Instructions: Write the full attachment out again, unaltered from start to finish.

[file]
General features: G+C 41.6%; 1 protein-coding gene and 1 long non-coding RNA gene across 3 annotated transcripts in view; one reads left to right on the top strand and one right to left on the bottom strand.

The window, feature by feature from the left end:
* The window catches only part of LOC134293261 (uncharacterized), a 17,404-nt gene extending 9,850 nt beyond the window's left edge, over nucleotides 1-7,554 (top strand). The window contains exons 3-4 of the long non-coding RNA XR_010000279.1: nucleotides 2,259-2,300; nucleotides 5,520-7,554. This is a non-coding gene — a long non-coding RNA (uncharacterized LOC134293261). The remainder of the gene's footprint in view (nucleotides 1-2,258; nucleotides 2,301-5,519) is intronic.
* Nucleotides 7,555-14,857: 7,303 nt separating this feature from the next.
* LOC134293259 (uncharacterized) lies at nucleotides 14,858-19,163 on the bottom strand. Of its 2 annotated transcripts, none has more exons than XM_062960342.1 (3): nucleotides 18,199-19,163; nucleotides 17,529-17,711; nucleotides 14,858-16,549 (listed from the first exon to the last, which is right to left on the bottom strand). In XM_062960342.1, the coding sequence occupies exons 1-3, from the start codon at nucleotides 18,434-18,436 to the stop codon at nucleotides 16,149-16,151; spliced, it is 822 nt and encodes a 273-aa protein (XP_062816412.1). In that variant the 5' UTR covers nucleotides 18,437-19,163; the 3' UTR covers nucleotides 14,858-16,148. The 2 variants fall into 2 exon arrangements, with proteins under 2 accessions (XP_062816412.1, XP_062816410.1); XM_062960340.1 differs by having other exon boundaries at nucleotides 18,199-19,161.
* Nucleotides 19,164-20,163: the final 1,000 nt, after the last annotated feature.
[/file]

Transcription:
General features: G+C 41.6%; 1 protein-coding gene and 1 long non-coding RNA gene across 3 annotated transcripts in view; one reads left to right on the top strand and one right to left on the bottom strand.

The window, feature by feature from the left end:
* The window catches only part of LOC134293261 (uncharacterized), a 17,404-nt gene extending 9,850 nt beyond the window's left edge, over nucleotides 1-7,554 (top strand). The window contains exons 3-4 of the long non-coding RNA XR_010000279.1: nucleotides 2,259-2,300; nucleotides 5,520-7,554. This is a non-coding gene — a long non-coding RNA (uncharacterized LOC134293261). The remainder of the gene's footprint in view (nucleotides 1-2,258; nucleotides 2,301-5,519) is intronic.
* Nucleotides 7,555-14,857: 7,303 nt separating this feature from the next.
* LOC134293259 (uncharacterized) lies at nucleotides 14,858-19,163 on the bottom strand. Of its 2 annotated transcripts, none has more exons than XM_062960342.1 (3): nucleotides 18,199-19,163; nucleotides 17,529-17,711; nucleotides 14,858-16,549 (listed from the first exon to the last, which is right to left on the bottom strand). In XM_062960342.1, the coding sequence occupies exons 1-3, from the start codon at nucleotides 18,434-18,436 to the stop codon at nucleotides 16,149-16,151; spliced, it is 822 nt and encodes a 273-aa protein (XP_062816412.1). In that variant the 5' UTR covers nucleotides 18,437-19,163; the 3' UTR covers nucleotides 14,858-16,148. The 2 variants fall into 2 exon arrangements, with proteins under 2 accessions (XP_062816412.1, XP_062816410.1); XM_062960340.1 differs by having other exon boundaries at nucleotides 18,199-19,161.
* Nucleotides 19,164-20,163: the final 1,000 nt, after the last annotated feature.